In early 2017, Orbán achieved this latter aim by setting out to evict the last fully independent university remaining in Hungary: the U.S. accredited Central European University (CEU) in Budapest. The private research university was founded in 1991 by Hungarian American financier George Soros and a small group of dissident Eastern European intellectuals. By the 2010s, it had established a reputation as the best graduate university in the social sciences and humanities in Hungary, and one of the better schools of its type in Europe. Central European University was a refuge for critical Budapest intellectuals, but the university never ventured into politics or challenged the prevailing regime. Nevertheless, in March 2017, the Orbán regime introduced a bill into parliament requiring all private universities from non-EU states, with programs in Hungary, to secure a government permit to operate. No such university would be allowed to function in Hungary if it did not run a campus in its homeland. By excluding European institutions from the ban, the law neatly avoided censure in the European Union. This exclusion also meant that it was tailored to apply to CEU, since it was the only institution in Hungary without a domestic campus in its home country (the United States).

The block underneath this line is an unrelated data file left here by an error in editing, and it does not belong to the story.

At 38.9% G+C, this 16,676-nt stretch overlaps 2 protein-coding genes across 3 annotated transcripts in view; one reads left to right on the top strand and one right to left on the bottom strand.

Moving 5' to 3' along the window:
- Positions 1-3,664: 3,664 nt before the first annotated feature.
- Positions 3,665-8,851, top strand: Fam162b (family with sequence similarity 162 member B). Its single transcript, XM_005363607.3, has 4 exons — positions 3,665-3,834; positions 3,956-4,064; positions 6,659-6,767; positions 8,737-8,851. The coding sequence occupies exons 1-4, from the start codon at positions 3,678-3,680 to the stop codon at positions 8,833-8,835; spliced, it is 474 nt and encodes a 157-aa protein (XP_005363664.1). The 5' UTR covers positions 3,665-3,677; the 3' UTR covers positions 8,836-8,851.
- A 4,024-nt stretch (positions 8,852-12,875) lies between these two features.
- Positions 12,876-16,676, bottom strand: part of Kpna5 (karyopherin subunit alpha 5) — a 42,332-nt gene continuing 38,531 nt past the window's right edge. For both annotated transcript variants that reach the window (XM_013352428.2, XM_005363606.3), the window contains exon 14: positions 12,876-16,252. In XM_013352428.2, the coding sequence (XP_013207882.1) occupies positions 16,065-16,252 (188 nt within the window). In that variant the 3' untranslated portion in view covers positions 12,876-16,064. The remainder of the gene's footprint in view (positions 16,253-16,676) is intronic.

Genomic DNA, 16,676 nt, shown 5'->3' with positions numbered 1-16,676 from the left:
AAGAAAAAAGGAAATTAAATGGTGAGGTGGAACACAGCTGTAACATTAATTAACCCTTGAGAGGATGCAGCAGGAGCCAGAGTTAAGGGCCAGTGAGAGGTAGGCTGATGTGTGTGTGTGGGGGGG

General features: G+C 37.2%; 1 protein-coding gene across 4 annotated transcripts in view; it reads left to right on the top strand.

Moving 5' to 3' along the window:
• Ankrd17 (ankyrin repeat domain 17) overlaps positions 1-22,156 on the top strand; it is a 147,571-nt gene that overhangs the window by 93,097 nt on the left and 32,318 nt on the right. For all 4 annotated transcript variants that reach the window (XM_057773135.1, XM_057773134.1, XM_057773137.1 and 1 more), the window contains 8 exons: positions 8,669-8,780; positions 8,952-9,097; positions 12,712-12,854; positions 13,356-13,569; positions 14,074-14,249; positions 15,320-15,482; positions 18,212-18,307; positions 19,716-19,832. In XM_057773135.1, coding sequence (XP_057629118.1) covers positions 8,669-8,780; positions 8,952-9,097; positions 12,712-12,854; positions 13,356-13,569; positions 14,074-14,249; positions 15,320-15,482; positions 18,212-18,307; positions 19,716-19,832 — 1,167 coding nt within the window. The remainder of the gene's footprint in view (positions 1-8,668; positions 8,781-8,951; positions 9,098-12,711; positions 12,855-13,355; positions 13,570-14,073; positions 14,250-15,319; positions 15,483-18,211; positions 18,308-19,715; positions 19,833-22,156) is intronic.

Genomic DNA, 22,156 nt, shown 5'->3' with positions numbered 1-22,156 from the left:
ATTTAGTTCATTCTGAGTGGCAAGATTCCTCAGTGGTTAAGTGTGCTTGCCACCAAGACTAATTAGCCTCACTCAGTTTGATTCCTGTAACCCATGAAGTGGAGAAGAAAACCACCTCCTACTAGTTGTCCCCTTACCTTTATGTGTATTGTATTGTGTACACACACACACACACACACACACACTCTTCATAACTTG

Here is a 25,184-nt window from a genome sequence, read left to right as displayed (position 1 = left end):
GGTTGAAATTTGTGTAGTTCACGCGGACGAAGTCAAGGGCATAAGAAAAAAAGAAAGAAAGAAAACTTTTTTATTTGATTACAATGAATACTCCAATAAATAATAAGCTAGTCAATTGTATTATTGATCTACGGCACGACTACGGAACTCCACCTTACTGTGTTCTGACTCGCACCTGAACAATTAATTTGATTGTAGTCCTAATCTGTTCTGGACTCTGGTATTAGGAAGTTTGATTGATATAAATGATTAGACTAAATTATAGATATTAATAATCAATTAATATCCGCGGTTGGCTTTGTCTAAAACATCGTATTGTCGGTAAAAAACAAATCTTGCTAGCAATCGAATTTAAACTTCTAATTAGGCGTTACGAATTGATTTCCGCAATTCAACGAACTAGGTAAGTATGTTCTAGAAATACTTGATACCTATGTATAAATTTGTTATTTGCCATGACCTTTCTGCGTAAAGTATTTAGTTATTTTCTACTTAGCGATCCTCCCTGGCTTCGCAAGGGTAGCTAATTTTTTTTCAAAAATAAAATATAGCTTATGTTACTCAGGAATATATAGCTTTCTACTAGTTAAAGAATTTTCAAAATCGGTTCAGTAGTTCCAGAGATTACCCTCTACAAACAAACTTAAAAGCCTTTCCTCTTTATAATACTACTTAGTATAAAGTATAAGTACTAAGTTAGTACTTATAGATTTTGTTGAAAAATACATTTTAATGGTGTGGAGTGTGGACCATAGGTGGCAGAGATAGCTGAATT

The law, soon known as “lex CEU,” was rubber-stamped by a legislature in which Orbán had a two-thirds majority. Faced with direct attack from the government, CEU discovered that it had no right of appeal. Orbán and his allies had already stripped the courts, presidency, media, and parliament of their independence. The constitutionality of lex CEU was confirmed by a president appointed by the prime minister, and when CEU sought to appeal the decision, the Curia (that is, the Supreme Court of Hungary) ruled that the court had no jurisdiction. In May 2017, eighty thousand people assembled before the Hungarian Parliament in the largest political demonstration in Budapest since 1989. The crowd chanted, “Szabad orszag! Szabad egyetem!” (“Free country! Free university!”).29 The regime ignored them. It successfully rendered an accredited academic institution illegal in a European Union member state. This was the most serious attack on academic freedom in Europe since the expulsion of German and Italian antifascist academics in the 1930s.